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Where's My Manual?

It is a huge milestone when your baby turns one.

Every baby grows tremendously over that first year - even though each baby is different. They have gotten longer and bigger. They might have gotten hair or first teeth. They all seem to have razor sharp nails that you can never ever file down properly.

But that first year is also an amazing achievement for you as a parent -- you've fed your baby using breast, bottle, formula, or tube; you've helped them learn to sleep outside the comfort of the womb in a bassinet, a crib, or your bed; you've been by their side as they learn to move their bodies, engage with their environment, and communicate with others. You've held them during their first colds, kissed their first bumps and bruises, and listened to way too many renditions of Baby Shark.

You've kept them alive for a year -- a tiny baby that needs you for everything -- with absolutely no manual.

It's the hardest job I've ever had.

But let's talk about that manual for a second. Seriously, where is the manual?

Why is it that many parents turn to Instagram creators for tips and tricks for helping their baby sleep? For information about how to encourage crawling or walking? For ways to help their kids finally say those first words?

Where. Is. Our. Manual?

The Role of Pediatricians

For most families, especially before social media, the "manual" came in the form of the highly popular baby books -- What to Expect: First Year -- and, of course, the standard visits to the pediatrician.

Your pediatrician checks your overall baby's health and development. This means looking at their growth chart, doing a head-to-toe physical exam, and asking general questions about baby: sleep, feeding, motor, and communication. This is also an important time for children to receive their immunizations against deadly childhood diseases.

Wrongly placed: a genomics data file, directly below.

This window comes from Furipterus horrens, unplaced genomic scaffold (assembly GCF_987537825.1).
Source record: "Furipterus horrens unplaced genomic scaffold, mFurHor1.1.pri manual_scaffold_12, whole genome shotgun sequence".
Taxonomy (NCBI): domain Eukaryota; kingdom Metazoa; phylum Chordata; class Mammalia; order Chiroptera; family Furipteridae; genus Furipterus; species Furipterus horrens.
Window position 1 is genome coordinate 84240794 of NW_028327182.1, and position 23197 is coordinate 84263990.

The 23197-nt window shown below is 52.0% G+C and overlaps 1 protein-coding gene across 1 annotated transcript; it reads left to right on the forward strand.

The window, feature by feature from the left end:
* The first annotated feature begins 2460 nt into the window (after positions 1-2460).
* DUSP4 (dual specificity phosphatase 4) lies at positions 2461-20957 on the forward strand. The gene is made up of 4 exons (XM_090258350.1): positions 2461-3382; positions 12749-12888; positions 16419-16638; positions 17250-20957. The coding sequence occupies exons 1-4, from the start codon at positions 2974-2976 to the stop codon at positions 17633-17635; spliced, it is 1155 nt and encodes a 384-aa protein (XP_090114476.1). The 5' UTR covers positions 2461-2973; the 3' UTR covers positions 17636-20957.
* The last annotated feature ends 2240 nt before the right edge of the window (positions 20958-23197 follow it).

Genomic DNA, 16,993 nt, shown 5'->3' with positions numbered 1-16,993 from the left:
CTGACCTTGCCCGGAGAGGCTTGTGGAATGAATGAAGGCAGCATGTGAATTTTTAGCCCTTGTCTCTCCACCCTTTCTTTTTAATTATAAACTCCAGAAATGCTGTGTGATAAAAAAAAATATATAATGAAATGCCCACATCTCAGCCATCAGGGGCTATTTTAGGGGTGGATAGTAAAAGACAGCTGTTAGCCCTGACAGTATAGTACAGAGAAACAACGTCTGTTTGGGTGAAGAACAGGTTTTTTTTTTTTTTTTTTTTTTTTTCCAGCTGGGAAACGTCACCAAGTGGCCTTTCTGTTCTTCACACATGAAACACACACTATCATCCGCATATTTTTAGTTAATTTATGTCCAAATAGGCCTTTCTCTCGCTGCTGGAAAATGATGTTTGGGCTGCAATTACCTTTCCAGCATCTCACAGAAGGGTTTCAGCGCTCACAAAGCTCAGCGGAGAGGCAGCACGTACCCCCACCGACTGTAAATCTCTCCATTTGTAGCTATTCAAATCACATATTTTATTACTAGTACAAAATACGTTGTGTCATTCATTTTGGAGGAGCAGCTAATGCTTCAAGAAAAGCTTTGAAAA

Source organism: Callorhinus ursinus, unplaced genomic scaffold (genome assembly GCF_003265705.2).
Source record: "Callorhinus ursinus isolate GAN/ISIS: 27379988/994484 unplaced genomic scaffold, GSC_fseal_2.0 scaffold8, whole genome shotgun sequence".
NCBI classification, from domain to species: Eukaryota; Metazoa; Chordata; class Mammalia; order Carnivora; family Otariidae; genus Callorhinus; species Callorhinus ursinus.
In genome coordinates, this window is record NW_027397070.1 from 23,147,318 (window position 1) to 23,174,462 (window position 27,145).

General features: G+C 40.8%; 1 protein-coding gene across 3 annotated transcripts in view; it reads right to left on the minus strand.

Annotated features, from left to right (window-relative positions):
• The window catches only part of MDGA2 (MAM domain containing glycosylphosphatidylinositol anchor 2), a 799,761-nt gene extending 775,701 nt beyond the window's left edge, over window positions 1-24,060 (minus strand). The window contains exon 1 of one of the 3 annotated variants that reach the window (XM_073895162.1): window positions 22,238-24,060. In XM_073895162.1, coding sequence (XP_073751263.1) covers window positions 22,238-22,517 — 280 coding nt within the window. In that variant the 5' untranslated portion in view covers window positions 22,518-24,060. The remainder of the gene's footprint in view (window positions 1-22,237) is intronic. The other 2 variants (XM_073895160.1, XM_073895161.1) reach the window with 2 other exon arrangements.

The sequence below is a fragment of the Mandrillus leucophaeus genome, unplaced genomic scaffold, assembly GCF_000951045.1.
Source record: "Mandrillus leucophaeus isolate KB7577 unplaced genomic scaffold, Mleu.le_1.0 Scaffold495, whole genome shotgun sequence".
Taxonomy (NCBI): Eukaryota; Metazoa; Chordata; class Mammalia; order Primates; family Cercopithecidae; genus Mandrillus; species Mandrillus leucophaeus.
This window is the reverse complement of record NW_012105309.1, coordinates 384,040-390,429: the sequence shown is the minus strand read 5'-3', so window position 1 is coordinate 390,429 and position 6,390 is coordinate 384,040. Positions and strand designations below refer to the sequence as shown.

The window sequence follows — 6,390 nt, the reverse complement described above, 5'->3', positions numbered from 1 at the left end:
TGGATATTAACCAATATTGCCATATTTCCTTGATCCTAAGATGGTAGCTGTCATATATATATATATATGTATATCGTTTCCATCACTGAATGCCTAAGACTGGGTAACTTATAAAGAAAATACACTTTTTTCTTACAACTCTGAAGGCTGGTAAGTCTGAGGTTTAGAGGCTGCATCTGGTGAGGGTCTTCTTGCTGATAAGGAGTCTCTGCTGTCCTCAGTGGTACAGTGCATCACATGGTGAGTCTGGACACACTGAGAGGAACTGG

But pediatricians are generalists, not specialists. So, while pediatricians are helpful for broad health questions and understanding basic milestones, they are not experts in things beyond physical health. That is why pediatricians will refer families to specialists when they are struggling with sleep, feeding, motor, or communication challenges.

This is something that has become a bit more worrisome with the recent change in the CDC guidelines in early 2022. While the CDC encourages families and providers to "Learn the Signs. Act Early", their recent changes to milestones were not based in recent research, especially in the fields of occupational therapy and speech language pathology. They also did not consult experts in these fields (OTs and SLPs). The change in milestones MAY lead to pediatricians waiting longer to refer to experts rather than sooner -- something that has many providers and parents worried.

The First Year Visit

While there are many many well visits in the first year of life, the big one is the one-year-old visit because 12 months is a time where there are many milestones that are expected to be hit. It's a great time to see if your child is on-track and to determine if there are any supports the family will need moving forward.

(Before I begin, let me just say that I truly do like the doctors that I see for my children. I think they are smart, kind, and caring. I also want to say that I appreciate how difficult it has been over the past three years during the Covid pandemic. This blog post is not a reflection on them as much as it is a general reflection of the healthcare system and the disconnect between what parents need and what they often receive)

Quite honestly, my son's one-year-old appointment was a complete shitshow. It was the beginning of Covid, and this was the first in-person appointment we had during the pandemic. We were still actively in quarantine that May and when I showed up at the door, it was locked. Apparently there had been some sort of miscommunication and I had been scheduled for a virtual visit that day instead of in-person. I stood there, near tears, with my very unhappy one year old in my sling who was trying very hard to pull the mask off my desperately frightened face. This was the first place we had gone inside since the pandemic began a few months before.

After lots of apologies, they managed to get our doctor to come see us. We waited for a long time, and by this point all I wanted to do was get the shots, get his blood draw, and then leave. I don't remember what they asked me about his development. I don't remember what I asked them -- if anything at all. All I remember is that I finally got to leave without the goddamn blood draw because they didn't have anyone to pick up the blood that day (since ... we weren't supposed to have been there at all).